paper to see how well students grasp recently discussed material;
comments to gather their ongoing impressions of and suggestions
to improve the course (sample comments);
Analysis Poll to enable them to share their ideas about the
course and to provide me a majority, overall perspective; analysis
of final student evaluations to improve future courses (sample
long-term learning comes from one's deep engagement with information
and ideas, and since people most easily and deeply engage with ideas
they find inherently interesting, I incorporate research
projects for students into some courses in order to promote
better learning and to develop skills of inquiry. In this way, each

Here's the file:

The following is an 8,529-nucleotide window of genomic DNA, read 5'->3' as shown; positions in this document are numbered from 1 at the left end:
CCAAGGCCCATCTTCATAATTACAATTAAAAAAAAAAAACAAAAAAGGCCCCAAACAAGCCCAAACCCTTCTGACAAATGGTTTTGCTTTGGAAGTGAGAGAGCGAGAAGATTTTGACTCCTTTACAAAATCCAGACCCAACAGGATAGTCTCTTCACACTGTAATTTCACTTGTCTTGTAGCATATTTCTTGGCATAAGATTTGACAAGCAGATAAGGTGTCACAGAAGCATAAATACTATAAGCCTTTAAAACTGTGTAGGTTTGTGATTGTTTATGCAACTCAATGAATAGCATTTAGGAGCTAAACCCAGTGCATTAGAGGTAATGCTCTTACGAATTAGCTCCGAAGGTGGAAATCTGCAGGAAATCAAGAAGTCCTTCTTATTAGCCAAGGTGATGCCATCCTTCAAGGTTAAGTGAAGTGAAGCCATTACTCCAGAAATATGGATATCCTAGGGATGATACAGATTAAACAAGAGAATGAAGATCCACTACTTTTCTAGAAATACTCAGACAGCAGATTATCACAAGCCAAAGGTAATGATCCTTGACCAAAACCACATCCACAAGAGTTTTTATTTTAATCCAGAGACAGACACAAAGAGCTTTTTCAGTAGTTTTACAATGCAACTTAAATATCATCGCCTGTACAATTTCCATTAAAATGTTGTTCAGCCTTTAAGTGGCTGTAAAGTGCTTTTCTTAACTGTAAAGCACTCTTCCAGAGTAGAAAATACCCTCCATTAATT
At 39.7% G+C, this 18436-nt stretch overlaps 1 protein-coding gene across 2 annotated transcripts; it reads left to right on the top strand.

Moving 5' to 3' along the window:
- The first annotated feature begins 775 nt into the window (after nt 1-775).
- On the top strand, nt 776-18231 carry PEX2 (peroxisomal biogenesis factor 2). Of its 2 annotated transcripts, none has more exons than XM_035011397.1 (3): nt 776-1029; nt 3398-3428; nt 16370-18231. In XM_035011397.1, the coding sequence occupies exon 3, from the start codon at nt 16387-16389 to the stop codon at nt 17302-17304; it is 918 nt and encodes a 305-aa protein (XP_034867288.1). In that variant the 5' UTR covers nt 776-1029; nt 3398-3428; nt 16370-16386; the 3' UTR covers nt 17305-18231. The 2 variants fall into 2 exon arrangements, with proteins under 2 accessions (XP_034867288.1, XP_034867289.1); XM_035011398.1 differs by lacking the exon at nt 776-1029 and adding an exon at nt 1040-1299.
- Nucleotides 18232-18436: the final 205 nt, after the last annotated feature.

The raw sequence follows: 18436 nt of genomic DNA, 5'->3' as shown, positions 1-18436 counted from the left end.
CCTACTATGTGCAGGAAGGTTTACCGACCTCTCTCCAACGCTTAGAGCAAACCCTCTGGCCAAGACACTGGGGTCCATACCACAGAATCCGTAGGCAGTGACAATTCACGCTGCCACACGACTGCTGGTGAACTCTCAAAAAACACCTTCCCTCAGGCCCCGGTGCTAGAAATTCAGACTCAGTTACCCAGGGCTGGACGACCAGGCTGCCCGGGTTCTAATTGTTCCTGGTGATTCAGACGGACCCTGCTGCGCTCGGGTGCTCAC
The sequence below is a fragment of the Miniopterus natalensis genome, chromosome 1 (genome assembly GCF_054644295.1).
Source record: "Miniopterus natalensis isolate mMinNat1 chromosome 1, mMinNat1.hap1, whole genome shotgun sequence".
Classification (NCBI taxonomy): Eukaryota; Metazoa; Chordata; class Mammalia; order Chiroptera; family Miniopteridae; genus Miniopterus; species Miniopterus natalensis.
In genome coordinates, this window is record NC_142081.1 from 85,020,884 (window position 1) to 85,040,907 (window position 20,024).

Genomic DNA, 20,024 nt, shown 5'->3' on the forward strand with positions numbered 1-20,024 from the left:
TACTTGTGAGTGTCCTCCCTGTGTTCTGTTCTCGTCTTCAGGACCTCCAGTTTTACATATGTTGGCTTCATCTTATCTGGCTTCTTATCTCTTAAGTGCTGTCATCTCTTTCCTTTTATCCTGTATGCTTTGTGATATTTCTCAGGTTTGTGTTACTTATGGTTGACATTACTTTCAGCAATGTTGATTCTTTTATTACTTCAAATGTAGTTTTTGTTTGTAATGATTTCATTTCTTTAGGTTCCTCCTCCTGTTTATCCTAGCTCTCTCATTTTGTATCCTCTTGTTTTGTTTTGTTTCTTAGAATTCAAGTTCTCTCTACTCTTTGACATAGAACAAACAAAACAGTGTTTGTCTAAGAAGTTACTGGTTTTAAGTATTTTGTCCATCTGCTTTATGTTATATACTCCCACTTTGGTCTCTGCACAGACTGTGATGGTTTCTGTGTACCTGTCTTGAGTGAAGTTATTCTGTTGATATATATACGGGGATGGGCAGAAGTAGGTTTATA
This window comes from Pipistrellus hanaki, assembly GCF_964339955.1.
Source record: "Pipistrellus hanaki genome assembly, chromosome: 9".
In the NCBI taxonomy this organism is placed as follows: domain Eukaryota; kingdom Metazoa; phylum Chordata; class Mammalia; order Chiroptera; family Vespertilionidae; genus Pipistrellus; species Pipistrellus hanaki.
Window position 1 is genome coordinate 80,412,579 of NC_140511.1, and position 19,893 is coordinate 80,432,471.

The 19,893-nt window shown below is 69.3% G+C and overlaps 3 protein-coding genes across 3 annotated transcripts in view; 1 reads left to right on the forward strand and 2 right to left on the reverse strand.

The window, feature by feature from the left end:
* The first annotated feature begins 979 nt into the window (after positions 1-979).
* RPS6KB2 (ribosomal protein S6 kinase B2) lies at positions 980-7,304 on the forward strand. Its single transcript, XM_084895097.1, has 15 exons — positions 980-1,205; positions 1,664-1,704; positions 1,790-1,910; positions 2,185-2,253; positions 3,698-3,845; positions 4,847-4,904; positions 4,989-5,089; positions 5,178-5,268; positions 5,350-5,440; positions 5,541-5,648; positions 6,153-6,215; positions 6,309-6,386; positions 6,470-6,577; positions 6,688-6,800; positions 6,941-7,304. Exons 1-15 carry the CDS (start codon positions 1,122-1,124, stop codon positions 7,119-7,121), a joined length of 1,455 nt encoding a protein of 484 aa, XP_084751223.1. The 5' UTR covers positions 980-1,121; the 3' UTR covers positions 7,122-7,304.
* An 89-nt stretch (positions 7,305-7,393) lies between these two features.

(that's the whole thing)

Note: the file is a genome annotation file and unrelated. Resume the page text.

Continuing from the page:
student can, and does, become an expert in some aspect of the course.
I believe that some of them also learn more about the value of pursuing
research to new understandings. In all courses, I also engage students'
sense of inquiry through assignments and class activities (see Strategies
with my experiences as a graduate student teaching assistant,
most of my research projects have been inspired by something that
happened in a course. My interest in investigating how American
students read and understand in French grew initially from questions
my Harvard students asked when reading with me during office hours.
Sometimes their questions made little sense until I had probed
further, discovering underlying misconceptions that had impelled
them down a garden path of interpretation. Students thus provoked
me to think more deeply about how we can ascertain what happens